Hawaii is a racially/ethnically diverse state; more than half of the population is of Native Hawaiian or Asian descent, and it is thus an ideal setting for studying these populations. The objective of our study was to describe the sociodemographic and comorbidity risk factors of CKD and CKD outcomes of community-dwelling Native Hawaiians and Asian Americans who attended the National Kidney Foundation of Hawaii (NKFH) Kidney Early Detection Screening (KEDS) program.
This cross-sectional population health study of sociodemographic and comorbidity CKD risk factors (diabetes, hypertension, cardiovascular disease, hypercholesterolemia, overweight and obesity, and smoking) used health screening data from the NKFH KEDS program from January 1, 2006, to December 31, 2017. We included KEDS program participants in our analyses if they were 1) aged 18 years or older and 2) self-reported as Native Hawaiian, Filipino, Chinese, Japanese, or non-Hispanic white race/ethnicity. We excluded participants who reported a mixed race/ethnicity because of small numbers. Our analytic sample consisted of 2,944 adults. The study was approved by the University of Hawaii Office of Research Compliance.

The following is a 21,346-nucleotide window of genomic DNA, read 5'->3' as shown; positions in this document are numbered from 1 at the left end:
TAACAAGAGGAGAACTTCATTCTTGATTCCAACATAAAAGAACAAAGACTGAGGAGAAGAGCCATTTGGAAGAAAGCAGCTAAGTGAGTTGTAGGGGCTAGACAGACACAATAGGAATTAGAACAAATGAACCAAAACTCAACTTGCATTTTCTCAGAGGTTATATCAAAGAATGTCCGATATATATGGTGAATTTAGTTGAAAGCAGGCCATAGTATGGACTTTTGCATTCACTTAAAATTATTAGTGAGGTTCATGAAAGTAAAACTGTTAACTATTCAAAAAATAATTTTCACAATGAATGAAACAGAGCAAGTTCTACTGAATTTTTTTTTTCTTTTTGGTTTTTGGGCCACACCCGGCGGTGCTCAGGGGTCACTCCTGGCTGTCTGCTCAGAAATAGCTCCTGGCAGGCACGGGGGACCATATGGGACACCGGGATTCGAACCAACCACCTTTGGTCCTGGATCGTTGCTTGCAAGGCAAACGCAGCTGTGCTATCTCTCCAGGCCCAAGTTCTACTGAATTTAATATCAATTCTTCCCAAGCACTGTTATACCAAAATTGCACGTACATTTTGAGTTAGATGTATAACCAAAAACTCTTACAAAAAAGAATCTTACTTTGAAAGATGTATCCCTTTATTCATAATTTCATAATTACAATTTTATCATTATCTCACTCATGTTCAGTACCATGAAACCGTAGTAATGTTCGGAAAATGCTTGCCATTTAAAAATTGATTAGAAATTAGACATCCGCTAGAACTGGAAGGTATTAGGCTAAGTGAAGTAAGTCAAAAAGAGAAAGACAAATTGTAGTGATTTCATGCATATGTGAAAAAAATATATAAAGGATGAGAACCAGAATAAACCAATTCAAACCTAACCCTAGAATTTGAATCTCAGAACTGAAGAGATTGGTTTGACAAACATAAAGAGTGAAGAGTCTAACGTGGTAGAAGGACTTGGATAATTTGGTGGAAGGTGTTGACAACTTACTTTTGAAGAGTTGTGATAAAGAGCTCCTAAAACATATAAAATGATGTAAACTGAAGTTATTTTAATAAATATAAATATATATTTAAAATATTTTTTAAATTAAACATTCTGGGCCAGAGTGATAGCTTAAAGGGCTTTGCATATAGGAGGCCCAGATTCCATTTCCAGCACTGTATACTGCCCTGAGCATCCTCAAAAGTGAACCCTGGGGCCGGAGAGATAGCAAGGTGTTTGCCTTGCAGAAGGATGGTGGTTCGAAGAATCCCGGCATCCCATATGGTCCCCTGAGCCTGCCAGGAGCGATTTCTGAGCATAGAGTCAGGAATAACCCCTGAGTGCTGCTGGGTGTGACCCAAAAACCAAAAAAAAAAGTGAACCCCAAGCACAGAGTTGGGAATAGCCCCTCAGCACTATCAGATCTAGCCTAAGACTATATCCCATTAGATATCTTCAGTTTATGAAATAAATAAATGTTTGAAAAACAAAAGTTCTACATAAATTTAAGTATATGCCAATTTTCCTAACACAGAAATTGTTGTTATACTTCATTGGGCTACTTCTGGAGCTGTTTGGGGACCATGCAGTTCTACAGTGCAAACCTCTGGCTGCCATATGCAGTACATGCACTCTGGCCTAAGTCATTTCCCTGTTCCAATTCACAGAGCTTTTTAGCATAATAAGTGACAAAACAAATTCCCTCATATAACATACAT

NKFH KEDS is a statewide grassroots community outreach health screening initiative adapted from a national program, Kidney Early Evaluation Program (KEEP). KEDS program intake form and data collection protocols were established in 2006 and were followed during the study period (12). A KEDS health screening event consisted of participants rotating through 5 stations, in the following order: Station 1, registration; Station 2, physical measurements; Station 3, urinalysis; Station 4, blood collection; and Station 5, exit interview (clinician consultation). Participants spent approximately 25 to 60 minutes to complete all 5 stations.